Following Wild games, Managing Editor Glen Andresen will give the five takeaways that he'll remember from each contest. Tonight, he looks back at a 4-2 loss to the Phoenix Coyotes on Wednesday night .
The Minnesota Wild worked too hard to come back from a 2-0 deficit to give up a game-winning goal that they witnessed in Wednesday’s 4-2 loss to the Phoenix Coyotes. The Wild came onto the ice in the third period after going scoreless in the previous five and threw everything they could at the Coyotes and Jason LaBarbera. Martin Havlat seemed to have the puck on his stick more than all of the other players in tonight’s game combined. Pierre-Marc Bouchard
went from being “eased in” on the fourth line to crunch time minutes.
The surge worked. Or it seemed to. The Wild cut the deficit to 2-1 and appeared poised to get the equalizer. Suddenly, a floating shot by Scottie Upshall hit the upper body of Marek Zidlicky and bounced past Jose Theodore. That fluke turned into the game-winner after Mikko Koivu
punched in a Havlat pass with just over a minute to go. But it wasn’t enough. An empty-netter sealed the Wild’s fate for its third straight “L.”
The story tonight win or lose was Bouchard’s return. He hadn’t played in more than a year, but there he was taking his first shift on a Wild power play, which the Wild had for six of the first seven minutes. Bouchard then settled into a regular shift on the fourth line with Eric Nystrom and Brad Staubitz.
Unfortunately, Bouchard was out for the first two Phoenix goals. Fortunately, it appeared he quickly found his rhythm and timing that we were warned may take awhile for him to find. Soon, he was reminding us of good old “Butch,” dancing with the puck, finding open players with crisp passes and nearly burying a couple chances of his own.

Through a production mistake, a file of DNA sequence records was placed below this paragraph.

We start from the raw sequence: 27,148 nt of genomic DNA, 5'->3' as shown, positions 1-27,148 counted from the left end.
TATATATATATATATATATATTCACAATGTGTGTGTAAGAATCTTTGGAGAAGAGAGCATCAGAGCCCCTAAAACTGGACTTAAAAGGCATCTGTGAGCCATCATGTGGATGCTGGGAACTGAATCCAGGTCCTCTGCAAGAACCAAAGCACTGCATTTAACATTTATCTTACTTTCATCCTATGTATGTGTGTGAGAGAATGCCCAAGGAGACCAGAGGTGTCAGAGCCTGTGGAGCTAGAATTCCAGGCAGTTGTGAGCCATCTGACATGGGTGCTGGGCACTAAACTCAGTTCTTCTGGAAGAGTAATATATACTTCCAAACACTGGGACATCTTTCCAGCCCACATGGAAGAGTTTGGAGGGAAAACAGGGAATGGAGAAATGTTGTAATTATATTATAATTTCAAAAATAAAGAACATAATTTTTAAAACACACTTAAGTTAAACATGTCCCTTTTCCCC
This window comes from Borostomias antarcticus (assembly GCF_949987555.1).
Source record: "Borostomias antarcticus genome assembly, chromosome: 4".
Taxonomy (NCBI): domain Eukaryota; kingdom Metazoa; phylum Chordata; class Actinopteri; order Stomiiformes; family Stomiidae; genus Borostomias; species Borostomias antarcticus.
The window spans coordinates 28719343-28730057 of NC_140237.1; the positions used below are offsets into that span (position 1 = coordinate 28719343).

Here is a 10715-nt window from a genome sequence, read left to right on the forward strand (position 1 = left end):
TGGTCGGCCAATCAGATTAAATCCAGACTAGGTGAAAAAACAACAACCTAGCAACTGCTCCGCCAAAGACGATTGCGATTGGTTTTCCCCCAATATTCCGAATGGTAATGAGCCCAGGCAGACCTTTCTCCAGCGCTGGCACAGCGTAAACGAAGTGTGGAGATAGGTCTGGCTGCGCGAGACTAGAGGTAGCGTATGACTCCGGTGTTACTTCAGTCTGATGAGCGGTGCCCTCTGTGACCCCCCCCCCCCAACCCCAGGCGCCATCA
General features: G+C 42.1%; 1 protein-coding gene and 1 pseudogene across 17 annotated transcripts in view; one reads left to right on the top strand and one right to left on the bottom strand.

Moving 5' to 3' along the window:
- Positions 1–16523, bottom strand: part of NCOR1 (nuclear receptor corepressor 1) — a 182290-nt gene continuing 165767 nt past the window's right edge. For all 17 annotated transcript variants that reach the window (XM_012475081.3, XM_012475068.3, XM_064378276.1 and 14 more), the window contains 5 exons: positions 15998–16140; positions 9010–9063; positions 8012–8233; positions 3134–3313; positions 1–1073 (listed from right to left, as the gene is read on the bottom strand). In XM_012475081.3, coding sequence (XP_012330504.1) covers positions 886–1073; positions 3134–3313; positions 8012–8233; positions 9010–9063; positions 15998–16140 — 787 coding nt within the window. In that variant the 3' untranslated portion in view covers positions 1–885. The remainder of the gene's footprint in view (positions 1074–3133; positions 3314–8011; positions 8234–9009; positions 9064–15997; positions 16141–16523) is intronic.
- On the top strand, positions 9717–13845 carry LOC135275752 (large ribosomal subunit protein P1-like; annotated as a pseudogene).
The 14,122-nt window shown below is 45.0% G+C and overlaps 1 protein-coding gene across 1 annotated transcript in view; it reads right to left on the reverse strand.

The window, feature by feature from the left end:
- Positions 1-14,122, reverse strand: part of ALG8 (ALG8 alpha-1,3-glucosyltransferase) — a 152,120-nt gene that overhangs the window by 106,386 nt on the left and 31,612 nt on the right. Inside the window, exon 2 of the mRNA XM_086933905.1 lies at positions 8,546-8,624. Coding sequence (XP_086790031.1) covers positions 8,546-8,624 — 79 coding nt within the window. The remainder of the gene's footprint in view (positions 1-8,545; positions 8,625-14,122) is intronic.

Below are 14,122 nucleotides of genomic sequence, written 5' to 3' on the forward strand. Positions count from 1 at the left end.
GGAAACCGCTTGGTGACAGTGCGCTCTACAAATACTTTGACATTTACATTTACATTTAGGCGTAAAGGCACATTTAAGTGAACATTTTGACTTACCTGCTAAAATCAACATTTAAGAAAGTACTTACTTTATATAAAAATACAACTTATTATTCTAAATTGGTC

Bouchard was held without a point, but provided just the hope Wild fans were looking for when this one started.
Havlat is going. The pucks aren’t going in. By far, he was the most dynamic player on the ice tonight, and yet he had to settle for one assist. When he gets the puck on his stick, he’s making opposing defensemen look like mere gnats that annoy him rather than stand in his way.
But NHL goaltenders are good. Even guys like Jason LaBarbera. He stopped all six Havlat shots, whether they were on the doorstep or wicked backhands.
More from the good news department to brighten up a three-game losing streak. The Wild recorded 35 shots on goal, marking the third straight game that they’ve posted more than 30 shots on goal in a game.
One way to solve goal-scoring woes is crash the net, and that’s exactly what Patrick O’Sullivan did to finally break the wall built by LaBarbera. Showing his speed, O’Sullivan wheeled around the defense and went right to the net to try and stuff one in. The Yotes keeper stopped that, but was forced to the ice and Matt Cullen
cleaned up the garbage for his first even strength goal in a Wild uniform.